.....I've used various AO scopes on my .22s for years at ranges from 50 feet to 125 yards and have never had a target out of focus after I've adjusted the eyepiece........
Note the italics. Having to adjust the eyepiece is no different than having to adjust the yardage on the AO. Also, note step #4 form the post by fancypicker. A non-AO scope, although parallax-free at a specific distance, requires NO
focusing adjustment of any sort - if it's a quick shot hunting situation, one thing you certainly don't need is to focus the scope... regardless of whether it's the eyepiece or the yardage.
The italics were to emphasize that focus comes from the eyepiece, NOT from the objective lens. ALL scopes, regardless of AO or not, must have their eyepiece lens focused to the individual user. This needs only be done ONCE for each shooter and the eyepiece can then be left alone. I disagree with the poster who put that as step #4. It should have been step #1, and it only has to be done once. The only time I ever have to mess with my eyepiece is if I decide to switch to using the scope while wearing corrective glasses, or not.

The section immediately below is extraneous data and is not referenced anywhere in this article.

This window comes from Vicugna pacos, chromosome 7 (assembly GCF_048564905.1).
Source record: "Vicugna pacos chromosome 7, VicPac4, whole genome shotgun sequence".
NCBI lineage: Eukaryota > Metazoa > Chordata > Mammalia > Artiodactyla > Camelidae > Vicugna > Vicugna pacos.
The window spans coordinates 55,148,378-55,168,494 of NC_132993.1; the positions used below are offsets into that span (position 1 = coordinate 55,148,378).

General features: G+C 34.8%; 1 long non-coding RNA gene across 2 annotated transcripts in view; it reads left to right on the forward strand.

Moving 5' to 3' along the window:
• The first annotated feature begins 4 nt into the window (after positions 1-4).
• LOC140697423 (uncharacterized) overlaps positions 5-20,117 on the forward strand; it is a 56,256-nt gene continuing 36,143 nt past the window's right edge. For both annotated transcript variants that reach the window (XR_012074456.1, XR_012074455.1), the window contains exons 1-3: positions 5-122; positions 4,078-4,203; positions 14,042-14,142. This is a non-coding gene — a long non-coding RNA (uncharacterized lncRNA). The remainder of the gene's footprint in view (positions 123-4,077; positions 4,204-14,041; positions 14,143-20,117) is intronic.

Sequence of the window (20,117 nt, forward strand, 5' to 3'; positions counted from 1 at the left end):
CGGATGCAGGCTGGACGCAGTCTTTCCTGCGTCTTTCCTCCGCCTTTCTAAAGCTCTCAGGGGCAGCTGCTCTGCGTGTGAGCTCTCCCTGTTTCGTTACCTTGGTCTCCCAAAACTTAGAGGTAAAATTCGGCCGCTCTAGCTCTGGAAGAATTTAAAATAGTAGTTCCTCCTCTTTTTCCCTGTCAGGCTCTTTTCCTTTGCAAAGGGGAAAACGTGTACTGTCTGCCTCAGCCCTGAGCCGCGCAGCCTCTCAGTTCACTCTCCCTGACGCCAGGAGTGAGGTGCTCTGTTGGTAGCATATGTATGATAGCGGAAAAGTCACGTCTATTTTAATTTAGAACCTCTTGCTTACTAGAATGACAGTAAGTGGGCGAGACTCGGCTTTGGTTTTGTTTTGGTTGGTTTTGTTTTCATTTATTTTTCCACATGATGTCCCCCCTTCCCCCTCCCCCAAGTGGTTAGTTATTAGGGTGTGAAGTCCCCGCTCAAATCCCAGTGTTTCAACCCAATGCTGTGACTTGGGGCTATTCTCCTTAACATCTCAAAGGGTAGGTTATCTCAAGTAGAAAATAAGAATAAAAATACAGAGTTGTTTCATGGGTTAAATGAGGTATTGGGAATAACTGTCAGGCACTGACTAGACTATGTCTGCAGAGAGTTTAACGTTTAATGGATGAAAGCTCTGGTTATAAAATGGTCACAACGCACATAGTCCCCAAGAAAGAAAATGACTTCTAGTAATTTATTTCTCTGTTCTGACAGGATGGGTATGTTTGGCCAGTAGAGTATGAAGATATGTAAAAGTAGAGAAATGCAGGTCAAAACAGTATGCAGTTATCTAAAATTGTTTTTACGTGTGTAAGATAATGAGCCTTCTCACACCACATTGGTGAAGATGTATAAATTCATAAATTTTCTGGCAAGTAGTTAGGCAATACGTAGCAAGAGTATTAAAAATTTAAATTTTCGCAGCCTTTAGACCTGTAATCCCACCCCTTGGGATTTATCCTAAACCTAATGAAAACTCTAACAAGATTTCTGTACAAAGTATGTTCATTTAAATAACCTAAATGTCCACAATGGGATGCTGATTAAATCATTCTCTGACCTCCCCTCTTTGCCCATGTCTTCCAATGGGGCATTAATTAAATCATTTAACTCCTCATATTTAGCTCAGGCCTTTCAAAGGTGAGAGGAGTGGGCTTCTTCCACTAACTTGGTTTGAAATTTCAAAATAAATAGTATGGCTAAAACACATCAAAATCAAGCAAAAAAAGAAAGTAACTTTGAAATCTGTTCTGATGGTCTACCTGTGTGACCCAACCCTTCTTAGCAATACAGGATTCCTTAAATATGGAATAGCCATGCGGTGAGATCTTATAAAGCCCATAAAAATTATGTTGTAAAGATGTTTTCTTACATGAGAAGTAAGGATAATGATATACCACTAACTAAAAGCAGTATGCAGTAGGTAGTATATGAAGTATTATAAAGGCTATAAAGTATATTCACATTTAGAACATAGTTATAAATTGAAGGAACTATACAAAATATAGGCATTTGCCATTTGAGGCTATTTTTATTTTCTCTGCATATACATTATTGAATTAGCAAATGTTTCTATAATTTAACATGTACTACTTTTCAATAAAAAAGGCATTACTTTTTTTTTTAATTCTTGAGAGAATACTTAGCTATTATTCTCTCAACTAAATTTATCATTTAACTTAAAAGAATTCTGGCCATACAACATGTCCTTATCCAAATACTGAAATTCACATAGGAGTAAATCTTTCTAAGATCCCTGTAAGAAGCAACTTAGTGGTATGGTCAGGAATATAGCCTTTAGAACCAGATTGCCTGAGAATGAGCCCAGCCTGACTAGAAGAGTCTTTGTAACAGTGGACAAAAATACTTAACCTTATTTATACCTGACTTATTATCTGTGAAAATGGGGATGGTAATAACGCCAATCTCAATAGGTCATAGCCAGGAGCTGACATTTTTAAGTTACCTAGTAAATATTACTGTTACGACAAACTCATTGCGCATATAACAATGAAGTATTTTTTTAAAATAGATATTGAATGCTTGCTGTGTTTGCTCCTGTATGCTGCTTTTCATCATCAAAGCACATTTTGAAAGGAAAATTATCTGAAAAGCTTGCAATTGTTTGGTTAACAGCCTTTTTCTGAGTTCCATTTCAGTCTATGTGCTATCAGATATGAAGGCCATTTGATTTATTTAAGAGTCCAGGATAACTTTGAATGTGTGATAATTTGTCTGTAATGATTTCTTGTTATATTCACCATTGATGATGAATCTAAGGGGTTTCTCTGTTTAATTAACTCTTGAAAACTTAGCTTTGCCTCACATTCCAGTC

If your eye is dead center behind the scope, there is no parallax error, no matter the range.... and, unless your eye is nearly to the edge of the exit pupil, and at long range (since the error is determined as an angular error) the error is insignificant.
You are correct on the first part, if your eye is in exactly the same place every time, you will have no parallax error. Unless your stock fits you exceptionally well, though, this is very difficult to achieve.
And I disagree that the error is insignificant. It can be quite
significant. I had yet another example of this last week. My son and I were shooting one of my rifles (a CF) with a big-game (non-AO) scope with the parallax set probably at 150 yards or so. We were shooting at 50 yards just to get it on the paper and test some ammo. The gun's stock is NOT set up for scope, and kind of leaves your head "floating" when using the scope (it's an M14 type rifle). He and I both shot nice groups, but the centers of our groups were more than two inches apart
because we had our eyes in different places when shooting (we were shooting from a bench so hold, stance, etc. were not factors). I don't call a 2" discrepancy at 50 yards (4 MOA) an "insignificant" error; do you?